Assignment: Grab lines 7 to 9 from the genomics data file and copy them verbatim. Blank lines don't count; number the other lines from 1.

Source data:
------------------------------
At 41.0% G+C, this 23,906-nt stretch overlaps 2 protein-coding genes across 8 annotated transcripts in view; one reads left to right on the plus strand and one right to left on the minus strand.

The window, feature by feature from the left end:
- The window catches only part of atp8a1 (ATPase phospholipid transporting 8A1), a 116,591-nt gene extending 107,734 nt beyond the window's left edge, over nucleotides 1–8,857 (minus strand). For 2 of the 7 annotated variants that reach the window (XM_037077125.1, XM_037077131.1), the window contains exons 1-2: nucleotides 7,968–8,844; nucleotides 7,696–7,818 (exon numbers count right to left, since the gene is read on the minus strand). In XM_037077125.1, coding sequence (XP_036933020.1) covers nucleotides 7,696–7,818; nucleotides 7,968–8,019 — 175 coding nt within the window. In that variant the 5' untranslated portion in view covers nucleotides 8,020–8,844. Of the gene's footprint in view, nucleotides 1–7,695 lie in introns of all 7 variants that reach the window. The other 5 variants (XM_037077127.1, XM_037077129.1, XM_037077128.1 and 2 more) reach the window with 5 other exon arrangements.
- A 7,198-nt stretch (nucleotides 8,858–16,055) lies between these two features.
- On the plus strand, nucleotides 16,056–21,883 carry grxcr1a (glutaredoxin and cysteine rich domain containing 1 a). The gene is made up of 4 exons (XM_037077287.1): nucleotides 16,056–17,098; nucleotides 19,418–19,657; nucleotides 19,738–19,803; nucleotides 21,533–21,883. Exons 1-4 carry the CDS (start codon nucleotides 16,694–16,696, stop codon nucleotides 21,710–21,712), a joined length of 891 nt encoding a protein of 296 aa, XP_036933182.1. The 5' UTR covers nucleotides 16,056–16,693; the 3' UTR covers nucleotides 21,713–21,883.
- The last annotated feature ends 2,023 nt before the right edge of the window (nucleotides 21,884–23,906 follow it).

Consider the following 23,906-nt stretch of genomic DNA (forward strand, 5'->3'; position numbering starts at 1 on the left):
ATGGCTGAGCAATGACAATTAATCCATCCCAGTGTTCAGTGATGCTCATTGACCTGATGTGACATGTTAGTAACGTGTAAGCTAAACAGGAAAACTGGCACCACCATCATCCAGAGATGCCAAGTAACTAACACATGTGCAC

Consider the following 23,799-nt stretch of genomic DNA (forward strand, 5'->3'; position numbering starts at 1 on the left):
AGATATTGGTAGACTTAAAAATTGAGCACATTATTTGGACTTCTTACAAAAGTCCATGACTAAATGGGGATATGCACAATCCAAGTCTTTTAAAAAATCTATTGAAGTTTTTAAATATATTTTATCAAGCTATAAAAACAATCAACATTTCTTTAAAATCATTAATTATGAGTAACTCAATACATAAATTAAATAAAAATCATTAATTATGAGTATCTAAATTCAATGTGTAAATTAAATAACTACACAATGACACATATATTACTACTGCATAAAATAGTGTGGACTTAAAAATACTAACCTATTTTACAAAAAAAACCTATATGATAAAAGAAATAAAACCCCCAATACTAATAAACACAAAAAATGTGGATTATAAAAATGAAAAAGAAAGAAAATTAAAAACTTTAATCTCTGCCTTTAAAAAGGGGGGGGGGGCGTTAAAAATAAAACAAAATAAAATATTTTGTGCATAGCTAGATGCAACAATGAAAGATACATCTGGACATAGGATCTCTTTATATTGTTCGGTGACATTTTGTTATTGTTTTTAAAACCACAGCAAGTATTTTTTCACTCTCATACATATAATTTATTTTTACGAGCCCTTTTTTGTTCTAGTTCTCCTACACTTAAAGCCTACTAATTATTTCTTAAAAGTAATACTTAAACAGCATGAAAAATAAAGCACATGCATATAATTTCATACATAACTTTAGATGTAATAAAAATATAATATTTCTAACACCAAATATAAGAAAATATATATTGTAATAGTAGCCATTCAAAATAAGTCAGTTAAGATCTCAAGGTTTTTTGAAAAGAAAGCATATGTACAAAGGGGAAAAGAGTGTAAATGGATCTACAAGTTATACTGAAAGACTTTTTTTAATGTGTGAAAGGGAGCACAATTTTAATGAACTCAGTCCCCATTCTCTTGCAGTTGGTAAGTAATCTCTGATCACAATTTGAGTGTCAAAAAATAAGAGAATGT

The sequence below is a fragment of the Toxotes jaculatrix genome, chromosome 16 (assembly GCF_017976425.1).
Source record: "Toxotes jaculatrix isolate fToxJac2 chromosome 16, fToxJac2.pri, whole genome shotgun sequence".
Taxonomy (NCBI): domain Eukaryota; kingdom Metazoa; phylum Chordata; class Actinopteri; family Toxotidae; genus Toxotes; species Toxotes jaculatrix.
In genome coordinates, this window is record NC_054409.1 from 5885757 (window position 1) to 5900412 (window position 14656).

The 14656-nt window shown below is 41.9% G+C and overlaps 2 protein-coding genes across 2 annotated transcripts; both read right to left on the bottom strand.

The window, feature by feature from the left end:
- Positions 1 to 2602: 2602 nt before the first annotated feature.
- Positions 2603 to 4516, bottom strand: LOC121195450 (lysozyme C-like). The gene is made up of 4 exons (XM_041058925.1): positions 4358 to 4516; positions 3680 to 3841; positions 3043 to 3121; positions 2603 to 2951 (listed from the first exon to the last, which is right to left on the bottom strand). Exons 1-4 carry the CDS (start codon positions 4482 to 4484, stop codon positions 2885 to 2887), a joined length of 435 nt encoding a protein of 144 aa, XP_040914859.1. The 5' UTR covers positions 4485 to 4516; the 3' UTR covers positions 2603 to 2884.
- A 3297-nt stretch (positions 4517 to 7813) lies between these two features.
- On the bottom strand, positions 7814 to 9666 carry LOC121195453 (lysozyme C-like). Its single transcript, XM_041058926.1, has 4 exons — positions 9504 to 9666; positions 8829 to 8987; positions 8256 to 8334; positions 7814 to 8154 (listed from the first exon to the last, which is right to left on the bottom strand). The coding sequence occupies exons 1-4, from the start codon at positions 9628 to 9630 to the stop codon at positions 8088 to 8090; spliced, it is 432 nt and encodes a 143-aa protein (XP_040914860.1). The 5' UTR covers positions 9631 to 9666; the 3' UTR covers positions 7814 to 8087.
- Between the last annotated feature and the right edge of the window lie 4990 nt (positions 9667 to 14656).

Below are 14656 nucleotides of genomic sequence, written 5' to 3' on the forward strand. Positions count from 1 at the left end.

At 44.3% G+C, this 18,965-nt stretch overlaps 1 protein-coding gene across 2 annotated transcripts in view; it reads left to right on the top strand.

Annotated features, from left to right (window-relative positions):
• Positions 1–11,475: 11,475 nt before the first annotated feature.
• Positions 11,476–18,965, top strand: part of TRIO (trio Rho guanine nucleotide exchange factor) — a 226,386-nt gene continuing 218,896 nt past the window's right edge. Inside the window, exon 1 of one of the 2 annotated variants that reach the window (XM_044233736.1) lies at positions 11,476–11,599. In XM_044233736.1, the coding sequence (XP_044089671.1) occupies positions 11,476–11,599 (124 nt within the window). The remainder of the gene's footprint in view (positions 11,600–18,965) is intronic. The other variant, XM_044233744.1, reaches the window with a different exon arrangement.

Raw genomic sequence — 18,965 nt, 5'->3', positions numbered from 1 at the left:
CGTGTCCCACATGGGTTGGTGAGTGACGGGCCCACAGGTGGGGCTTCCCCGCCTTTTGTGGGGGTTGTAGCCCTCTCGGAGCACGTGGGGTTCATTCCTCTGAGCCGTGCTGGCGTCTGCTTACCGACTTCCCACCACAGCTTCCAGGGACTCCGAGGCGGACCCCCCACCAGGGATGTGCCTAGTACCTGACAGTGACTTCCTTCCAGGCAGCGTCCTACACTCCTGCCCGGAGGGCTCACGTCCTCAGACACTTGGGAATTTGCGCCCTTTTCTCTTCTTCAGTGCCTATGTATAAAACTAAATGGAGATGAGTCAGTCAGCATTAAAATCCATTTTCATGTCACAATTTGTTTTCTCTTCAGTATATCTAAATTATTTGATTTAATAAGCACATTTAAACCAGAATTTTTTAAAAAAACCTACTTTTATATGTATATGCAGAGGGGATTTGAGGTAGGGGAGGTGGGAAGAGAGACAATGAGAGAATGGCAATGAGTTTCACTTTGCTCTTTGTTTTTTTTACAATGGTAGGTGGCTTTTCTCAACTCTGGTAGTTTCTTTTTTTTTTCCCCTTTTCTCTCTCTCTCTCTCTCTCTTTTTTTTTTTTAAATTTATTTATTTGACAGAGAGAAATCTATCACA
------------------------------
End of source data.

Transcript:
Consider the following 23,906-nt stretch of genomic DNA (forward strand, 5'->3'; position numbering starts at 1 on the left):
ATGGCTGAGCAATGACAATTAATCCATCCCAGTGTTCAGTGATGCTCATTGACCTGATGTGACATGTTAGTAACGTGTAAGCTAAACAGGAAAACTGGCACCACCATCATCCAGAGATGCCAAGTAACTAACACATGTGCAC

Consider the following 23,799-nt stretch of genomic DNA (forward strand, 5'->3'; position numbering starts at 1 on the left):